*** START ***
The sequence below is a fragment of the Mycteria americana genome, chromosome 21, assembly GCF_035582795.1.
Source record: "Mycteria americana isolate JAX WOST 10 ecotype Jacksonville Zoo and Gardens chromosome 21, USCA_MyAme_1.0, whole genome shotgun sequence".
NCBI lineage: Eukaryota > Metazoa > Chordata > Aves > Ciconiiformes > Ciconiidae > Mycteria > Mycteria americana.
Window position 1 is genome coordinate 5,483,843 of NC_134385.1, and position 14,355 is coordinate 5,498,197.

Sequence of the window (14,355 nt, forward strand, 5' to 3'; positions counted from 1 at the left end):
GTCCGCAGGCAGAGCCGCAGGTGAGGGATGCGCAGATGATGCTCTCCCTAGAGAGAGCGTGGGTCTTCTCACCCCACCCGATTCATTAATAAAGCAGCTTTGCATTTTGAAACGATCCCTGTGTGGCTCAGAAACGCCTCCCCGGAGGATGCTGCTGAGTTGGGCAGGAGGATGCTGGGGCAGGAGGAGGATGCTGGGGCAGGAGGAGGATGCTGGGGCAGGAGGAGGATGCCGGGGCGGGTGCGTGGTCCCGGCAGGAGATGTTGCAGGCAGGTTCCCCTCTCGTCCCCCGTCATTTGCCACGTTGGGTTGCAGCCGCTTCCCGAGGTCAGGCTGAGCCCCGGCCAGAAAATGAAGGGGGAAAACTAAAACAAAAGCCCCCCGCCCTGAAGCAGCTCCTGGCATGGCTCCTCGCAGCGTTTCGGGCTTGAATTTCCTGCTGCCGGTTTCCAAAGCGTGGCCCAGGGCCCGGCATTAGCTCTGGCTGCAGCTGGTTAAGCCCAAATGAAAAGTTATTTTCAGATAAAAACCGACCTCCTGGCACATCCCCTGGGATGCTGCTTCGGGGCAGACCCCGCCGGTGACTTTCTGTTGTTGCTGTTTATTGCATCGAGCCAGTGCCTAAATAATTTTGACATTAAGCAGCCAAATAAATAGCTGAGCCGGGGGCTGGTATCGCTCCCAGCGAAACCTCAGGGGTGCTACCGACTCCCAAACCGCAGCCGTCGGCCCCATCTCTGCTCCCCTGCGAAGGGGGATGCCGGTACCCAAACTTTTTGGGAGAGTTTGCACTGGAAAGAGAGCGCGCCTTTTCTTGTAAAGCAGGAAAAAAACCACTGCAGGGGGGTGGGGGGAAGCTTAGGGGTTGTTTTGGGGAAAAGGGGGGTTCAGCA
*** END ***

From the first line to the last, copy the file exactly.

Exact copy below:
The sequence below is a fragment of the Mycteria americana genome, chromosome 21, assembly GCF_035582795.1.
Source record: "Mycteria americana isolate JAX WOST 10 ecotype Jacksonville Zoo and Gardens chromosome 21, USCA_MyAme_1.0, whole genome shotgun sequence".
NCBI lineage: Eukaryota > Metazoa > Chordata > Aves > Ciconiiformes > Ciconiidae > Mycteria > Mycteria americana.
Window position 1 is genome coordinate 5,483,843 of NC_134385.1, and position 14,355 is coordinate 5,498,197.

Sequence of the window (14,355 nt, forward strand, 5' to 3'; positions counted from 1 at the left end):
GTCCGCAGGCAGAGCCGCAGGTGAGGGATGCGCAGATGATGCTCTCCCTAGAGAGAGCGTGGGTCTTCTCACCCCACCCGATTCATTAATAAAGCAGCTTTGCATTTTGAAACGATCCCTGTGTGGCTCAGAAACGCCTCCCCGGAGGATGCTGCTGAGTTGGGCAGGAGGATGCTGGGGCAGGAGGAGGATGCTGGGGCAGGAGGAGGATGCTGGGGCAGGAGGAGGATGCCGGGGCGGGTGCGTGGTCCCGGCAGGAGATGTTGCAGGCAGGTTCCCCTCTCGTCCCCCGTCATTTGCCACGTTGGGTTGCAGCCGCTTCCCGAGGTCAGGCTGAGCCCCGGCCAGAAAATGAAGGGGGAAAACTAAAACAAAAGCCCCCCGCCCTGAAGCAGCTCCTGGCATGGCTCCTCGCAGCGTTTCGGGCTTGAATTTCCTGCTGCCGGTTTCCAAAGCGTGGCCCAGGGCCCGGCATTAGCTCTGGCTGCAGCTGGTTAAGCCCAAATGAAAAGTTATTTTCAGATAAAAACCGACCTCCTGGCACATCCCCTGGGATGCTGCTTCGGGGCAGACCCCGCCGGTGACTTTCTGTTGTTGCTGTTTATTGCATCGAGCCAGTGCCTAAATAATTTTGACATTAAGCAGCCAAATAAATAGCTGAGCCGGGGGCTGGTATCGCTCCCAGCGAAACCTCAGGGGTGCTACCGACTCCCAAACCGCAGCCGTCGGCCCCATCTCTGCTCCCCTGCGAAGGGGGATGCCGGTACCCAAACTTTTTGGGAGAGTTTGCACTGGAAAGAGAGCGCGCCTTTTCTTGTAAAGCAGGAAAAAAACCACTGCAGGGGGGTGGGGGGAAGCTTAGGGGTTGTTTTGGGGAAAAGGGGGGTTCAGCA